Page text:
As a young Cambodian refugee, whose family had come apart after immigrating to Boston, Saroeum Phoung joined with other teens for protection from the racist gangs roaming the streets. These kids had anger, PTSD and their families had abandoned them. They fought the white gangs and robbed other Cambodians.
Phoung had created two gangs by the time he was in his late teens. They banded together to protect themselves from skinheads and other racist groups. The gang had replaced his family with a new camaraderie and structure. A smart kid, he was good at running a gang.
Molly Baldwin, director of a city grant-supported group called “ROCA Chelsea” was asked by the mayor to start a second group in Phoung’s neighborhood. Recognizing that he was the natural leader, she began hounding him. He graduated from high school two years late, but he did it, and Baldwin was there.
“Gangsters aren’t born.” “Gangsters are made.”
She asked him seriously if he wanted to die. The question stunned him to tears. That question became the cornerstone of his work. He realized that the only way to leverage kids out of gangs was to have an adult they trusted take the place of their missing parents. He went to the streets to become a mentor, getting to know the leaders and eventually coaxing the “influencers” to meet before the often violent Cambodian New Year’s Day celebration.
The six gangsters met in what Phoung calls a “Security Meeting”, asked to set aside their gang colors and become security guards at the event. The leaders, accepting the responsibility, helped the neighborhood celebration stay safe and successful.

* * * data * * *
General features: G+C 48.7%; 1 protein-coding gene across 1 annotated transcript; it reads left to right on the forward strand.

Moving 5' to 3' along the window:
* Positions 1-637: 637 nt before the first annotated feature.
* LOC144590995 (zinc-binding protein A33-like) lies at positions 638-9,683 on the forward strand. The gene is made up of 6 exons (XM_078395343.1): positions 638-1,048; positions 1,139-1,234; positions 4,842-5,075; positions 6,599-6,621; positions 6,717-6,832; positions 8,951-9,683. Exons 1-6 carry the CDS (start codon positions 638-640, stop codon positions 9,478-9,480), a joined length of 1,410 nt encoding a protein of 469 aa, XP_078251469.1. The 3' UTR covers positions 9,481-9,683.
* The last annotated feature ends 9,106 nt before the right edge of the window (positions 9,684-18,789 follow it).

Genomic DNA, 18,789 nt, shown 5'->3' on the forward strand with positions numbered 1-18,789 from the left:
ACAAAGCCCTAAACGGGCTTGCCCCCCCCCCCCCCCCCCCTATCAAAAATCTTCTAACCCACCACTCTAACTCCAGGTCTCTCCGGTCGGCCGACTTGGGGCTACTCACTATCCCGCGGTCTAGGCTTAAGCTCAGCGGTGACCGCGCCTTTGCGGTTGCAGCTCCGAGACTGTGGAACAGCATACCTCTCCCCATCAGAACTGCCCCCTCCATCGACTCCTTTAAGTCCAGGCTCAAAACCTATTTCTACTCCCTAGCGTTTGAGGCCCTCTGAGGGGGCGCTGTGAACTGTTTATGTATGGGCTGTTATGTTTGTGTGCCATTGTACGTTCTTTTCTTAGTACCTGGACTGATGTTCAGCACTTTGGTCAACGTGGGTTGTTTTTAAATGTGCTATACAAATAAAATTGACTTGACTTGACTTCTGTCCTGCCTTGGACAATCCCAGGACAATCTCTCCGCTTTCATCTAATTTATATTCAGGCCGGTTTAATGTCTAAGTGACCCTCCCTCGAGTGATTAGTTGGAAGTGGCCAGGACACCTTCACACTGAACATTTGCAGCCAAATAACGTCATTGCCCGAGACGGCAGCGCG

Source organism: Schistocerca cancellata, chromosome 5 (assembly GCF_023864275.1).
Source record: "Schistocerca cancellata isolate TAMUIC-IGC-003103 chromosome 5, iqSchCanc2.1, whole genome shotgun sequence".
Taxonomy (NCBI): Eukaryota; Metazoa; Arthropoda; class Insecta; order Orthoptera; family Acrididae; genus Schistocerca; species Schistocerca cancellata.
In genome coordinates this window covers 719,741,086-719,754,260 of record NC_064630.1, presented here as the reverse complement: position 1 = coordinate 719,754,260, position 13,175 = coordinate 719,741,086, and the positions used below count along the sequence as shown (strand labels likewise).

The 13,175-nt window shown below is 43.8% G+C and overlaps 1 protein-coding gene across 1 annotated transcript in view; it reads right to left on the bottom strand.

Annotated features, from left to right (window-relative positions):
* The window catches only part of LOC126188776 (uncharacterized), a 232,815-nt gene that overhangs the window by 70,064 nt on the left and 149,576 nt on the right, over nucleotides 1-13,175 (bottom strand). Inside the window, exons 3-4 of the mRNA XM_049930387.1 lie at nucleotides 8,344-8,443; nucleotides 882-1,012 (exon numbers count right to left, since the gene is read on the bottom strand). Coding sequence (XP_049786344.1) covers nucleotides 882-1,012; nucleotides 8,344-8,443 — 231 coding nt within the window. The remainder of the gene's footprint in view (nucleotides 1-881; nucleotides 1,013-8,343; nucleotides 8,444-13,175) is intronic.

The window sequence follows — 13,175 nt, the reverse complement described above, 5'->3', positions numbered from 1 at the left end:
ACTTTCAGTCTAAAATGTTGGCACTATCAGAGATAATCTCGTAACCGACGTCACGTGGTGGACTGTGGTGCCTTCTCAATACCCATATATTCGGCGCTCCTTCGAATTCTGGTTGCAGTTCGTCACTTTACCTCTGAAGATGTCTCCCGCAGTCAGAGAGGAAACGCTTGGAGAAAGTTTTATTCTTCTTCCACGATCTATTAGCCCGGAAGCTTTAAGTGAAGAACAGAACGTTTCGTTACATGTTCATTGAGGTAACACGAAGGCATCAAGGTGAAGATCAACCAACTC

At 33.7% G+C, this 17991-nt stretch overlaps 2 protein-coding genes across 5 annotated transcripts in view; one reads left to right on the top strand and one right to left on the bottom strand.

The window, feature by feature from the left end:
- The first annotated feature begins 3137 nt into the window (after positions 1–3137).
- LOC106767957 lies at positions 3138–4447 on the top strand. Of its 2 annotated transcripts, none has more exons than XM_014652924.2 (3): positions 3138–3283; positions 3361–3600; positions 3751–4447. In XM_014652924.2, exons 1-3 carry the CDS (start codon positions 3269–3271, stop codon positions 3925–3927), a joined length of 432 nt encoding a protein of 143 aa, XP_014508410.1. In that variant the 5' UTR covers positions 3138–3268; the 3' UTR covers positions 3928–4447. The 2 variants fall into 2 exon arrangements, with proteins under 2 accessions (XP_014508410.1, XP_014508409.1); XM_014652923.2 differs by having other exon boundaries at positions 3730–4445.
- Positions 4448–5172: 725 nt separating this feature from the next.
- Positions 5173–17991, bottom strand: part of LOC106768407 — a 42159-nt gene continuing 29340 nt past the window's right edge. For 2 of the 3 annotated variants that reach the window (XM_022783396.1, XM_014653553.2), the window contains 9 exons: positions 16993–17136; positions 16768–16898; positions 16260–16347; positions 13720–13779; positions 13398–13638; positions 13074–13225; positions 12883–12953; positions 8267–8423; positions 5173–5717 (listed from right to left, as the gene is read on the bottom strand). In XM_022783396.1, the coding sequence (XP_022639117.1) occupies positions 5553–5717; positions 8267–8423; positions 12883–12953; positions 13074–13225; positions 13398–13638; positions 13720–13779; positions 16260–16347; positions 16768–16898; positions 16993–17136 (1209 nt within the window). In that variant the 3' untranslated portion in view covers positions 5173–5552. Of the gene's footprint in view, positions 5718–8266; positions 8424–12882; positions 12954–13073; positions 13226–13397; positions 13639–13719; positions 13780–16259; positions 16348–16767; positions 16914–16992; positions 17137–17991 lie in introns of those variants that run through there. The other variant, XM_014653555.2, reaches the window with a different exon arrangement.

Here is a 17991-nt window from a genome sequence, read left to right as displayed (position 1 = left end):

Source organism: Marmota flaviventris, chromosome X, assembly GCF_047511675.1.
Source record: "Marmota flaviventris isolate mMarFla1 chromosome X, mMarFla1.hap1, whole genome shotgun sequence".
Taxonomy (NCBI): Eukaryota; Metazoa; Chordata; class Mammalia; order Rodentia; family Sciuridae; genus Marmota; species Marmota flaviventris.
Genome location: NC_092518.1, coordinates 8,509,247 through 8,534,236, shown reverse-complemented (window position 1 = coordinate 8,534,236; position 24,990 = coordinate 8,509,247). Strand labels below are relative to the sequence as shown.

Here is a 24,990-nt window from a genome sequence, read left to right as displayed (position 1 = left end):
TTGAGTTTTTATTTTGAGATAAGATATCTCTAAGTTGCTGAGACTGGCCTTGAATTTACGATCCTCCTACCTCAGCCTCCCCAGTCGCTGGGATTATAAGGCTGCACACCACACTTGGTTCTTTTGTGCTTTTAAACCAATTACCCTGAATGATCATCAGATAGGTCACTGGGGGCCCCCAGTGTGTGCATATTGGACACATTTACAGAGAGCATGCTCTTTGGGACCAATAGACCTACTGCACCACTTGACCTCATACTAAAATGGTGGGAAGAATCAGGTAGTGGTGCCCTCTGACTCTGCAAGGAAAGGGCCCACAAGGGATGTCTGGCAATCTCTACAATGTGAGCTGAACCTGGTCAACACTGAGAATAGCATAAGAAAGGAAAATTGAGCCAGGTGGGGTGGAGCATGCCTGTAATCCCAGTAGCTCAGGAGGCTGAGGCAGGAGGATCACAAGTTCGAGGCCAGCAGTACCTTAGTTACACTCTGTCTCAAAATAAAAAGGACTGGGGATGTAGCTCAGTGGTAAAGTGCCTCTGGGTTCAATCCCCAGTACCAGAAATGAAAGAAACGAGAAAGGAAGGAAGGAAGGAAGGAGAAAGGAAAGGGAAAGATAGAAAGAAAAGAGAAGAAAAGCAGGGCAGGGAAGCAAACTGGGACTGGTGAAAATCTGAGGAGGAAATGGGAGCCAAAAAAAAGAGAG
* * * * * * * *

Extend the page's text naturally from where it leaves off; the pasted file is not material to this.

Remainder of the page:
It sounds simple, but it took many days and sometimes years of work for Phoung to coax individuals away from violence. One person at a time. It was the beginning of his new life’s work of bringing trust and peace to organizations small and large.
He describes a three-prong fundamental approach to organizational cultural transformation:
- Relationships and Trust
- Leadership and Mentorship
- Aspiration for a Common Cause
“In 2000,” he says, “we brought all the decision makers and influencers and sat them in a circle. In 6 hours we made major change, stopping conflict on a grand scale. This was a long-standing conflicted routed in the community for 25 years representing 7 major districts which represents millions of people. Nobody believed we could stop the violence in the community, but we ended it all. We did this by defining respect and building trust amongst the gang leaders.”
This is a real-world example that demonstrates demonstrates that any organization can be changed on grand scale. There are thousands of people participating in a ‘conflict’ way of life.
Conflict doesn’t have to be the thing that destroys, separates, and divides us. Instead, conflict, tensions and violence can be the very things that bring us together to heal traumas in ways that promote healing, betterment, trust, and community.